Your Gut Microbiome: What Is It and Why Should You Care?
When it comes to staying healthy, there’s a lot more to do than drink water and go for a walk every day. While most of us wish it was that easy, our health is complex and requires upkeep.
One of the best ways to get and stay healthy is to take care of our gut.
You may not know that the gut microbiome dramatically affects your every day and long term health. But taking care of your gut health means taking care of your overall health, and here’s why.
A Quick Overview
What is your gut microbiome, and how does it affect your health? More importantly, why haven’t you ever heard of it before?
Microbiomes are the collection of genomes of microorganisms found in an environment – which, in this case, is your gut. These microorganisms consist of bacteria, viruses, and fungi.
The gut microbiome resides primarily in your gastrointestinal tract, but also exists in other areas of your body, like your mouth, genitals, and nasal passage.
When a child is still in the womb, they are confined to an almost sterile environment. The microbiome begins to form when it encounters bacteria, which doesn’t happen until birth.
A baby first encounters bacteria when they pass through the birth canal during delivery. Babies can be further exposed to this bacteria through breast-feeding.
Both good and bad bacteria exist in our microbiomes. To keep our gut health balanced, we want to maximize the good bacteria in our bodies. Breast milk, for example, provides good bacteria and can help boost a baby’s immune system.
The gut microbiota contains more bacteria and species than any other area of the human body. Considering its enormity, we should know more about how it affects us. But this may be the first time some of you have ever heard of it.
That’s because, for a while, we didn’t realize how important it was. Researchers have only recently begun to unveil the various effects our microbiomes have on our health. And the answer is that it can help (or hurt) a lot of different areas of our body.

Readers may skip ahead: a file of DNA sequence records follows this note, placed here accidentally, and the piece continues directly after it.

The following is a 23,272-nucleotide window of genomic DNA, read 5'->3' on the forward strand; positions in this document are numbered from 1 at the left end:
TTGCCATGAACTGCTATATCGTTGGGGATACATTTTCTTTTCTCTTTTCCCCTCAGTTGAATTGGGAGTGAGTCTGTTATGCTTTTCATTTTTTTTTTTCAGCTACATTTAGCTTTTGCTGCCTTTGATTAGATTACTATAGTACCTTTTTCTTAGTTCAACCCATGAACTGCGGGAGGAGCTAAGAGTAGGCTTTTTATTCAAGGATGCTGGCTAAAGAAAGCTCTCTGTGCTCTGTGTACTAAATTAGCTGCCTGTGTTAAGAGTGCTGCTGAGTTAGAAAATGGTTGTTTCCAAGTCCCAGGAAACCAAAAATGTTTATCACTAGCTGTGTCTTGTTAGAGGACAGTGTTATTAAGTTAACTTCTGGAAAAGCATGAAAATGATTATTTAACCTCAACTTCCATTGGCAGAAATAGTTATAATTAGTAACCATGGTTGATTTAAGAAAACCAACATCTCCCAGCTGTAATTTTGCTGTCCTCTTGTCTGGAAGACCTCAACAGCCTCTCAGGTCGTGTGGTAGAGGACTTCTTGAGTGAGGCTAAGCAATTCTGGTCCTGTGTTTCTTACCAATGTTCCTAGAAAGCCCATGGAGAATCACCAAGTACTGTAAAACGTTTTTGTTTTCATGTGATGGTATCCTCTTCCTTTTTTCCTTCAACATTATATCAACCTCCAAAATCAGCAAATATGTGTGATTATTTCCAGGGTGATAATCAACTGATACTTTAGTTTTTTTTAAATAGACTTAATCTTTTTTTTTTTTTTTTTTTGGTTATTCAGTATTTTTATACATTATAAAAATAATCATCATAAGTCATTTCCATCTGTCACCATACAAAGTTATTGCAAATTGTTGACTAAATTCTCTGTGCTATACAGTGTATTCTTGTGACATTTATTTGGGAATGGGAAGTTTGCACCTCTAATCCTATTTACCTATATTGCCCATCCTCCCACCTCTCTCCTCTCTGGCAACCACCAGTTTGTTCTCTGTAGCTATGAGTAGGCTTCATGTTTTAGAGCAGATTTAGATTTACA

Our gut microbiome can affect our heart and brain health, as well as our risk of Type 1 Diabetes. It can even help with weight loss.
The diversity of the bacteria in our gut can also explain why some of us are more likely to have allergies or food sensitivity.
Perhaps the most obvious of all, it affects gut health and can play a role in inflammatory bowel diseases and irritable bowel syndrome.
So why does it affect so many things?
Around 80% of the immune system is located in our gut. So when our microbiomes are unbalanced, so too are our immune systems. This is why your microbiome is capable of affecting everything from your heart health to your risk of diabetes.
Typically, our microbiomes stabilize around three years old. But if it stabilized that long ago, how can we improve it?
Well, our microbiomes may be stable, but they still change all the time.
Everyone’s microbiome is unique as a result of our diets, the air we breathe, and the environments we live in. By changing any of these factors, we can change our microbiome.
Perhaps the most effective way to improve your microbiome is to change your diet.
How Food Affects Your Microbiome